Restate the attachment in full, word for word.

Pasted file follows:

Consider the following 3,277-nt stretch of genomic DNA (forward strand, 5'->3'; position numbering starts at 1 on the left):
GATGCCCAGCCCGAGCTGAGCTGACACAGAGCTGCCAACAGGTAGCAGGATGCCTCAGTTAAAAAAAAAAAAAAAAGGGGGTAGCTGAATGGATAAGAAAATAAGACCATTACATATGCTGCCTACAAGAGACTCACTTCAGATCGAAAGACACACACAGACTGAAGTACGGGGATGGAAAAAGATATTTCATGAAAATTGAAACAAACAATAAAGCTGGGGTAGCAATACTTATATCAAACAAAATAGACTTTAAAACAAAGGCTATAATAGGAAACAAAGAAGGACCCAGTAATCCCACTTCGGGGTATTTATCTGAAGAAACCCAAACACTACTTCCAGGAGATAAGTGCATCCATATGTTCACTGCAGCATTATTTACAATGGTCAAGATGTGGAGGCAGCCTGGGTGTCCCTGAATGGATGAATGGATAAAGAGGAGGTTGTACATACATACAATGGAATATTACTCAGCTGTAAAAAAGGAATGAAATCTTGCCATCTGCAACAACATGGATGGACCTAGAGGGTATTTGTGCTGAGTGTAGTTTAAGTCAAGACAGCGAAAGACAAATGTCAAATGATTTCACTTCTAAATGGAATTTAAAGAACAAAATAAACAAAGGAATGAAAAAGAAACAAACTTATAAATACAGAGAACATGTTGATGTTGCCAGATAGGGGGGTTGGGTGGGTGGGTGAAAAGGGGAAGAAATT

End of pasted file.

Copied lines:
Consider the following 3,277-nt stretch of genomic DNA (forward strand, 5'->3'; position numbering starts at 1 on the left):
GATGCCCAGCCCGAGCTGAGCTGACACAGAGCTGCCAACAGGTAGCAGGATGCCTCAGTTAAAAAAAAAAAAAAAAGGGGGTAGCTGAATGGATAAGAAAATAAGACCATTACATATGCTGCCTACAAGAGACTCACTTCAGATCGAAAGACACACACAGACTGAAGTACGGGGATGGAAAAAGATATTTCATGAAAATTGAAACAAACAATAAAGCTGGGGTAGCAATACTTATATCAAACAAAATAGACTTTAAAACAAAGGCTATAATAGGAAACAAAGAAGGACCCAGTAATCCCACTTCGGGGTATTTATCTGAAGAAACCCAAACACTACTTCCAGGAGATAAGTGCATCCATATGTTCACTGCAGCATTATTTACAATGGTCAAGATGTGGAGGCAGCCTGGGTGTCCCTGAATGGATGAATGGATAAAGAGGAGGTTGTACATACATACAATGGAATATTACTCAGCTGTAAAAAAGGAATGAAATCTTGCCATCTGCAACAACATGGATGGACCTAGAGGGTATTTGTGCTGAGTGTAGTTTAAGTCAAGACAGCGAAAGACAAATGTCAAATGATTTCACTTCTAAATGGAATTTAAAGAACAAAATAAACAAAGGAATGAAAAAGAAACAAACTTATAAATACAGAGAACATGTTGATGTTGCCAGATAGGGGGGTTGGGTGGGTGGGTGAAAAGGGGAAGAAATT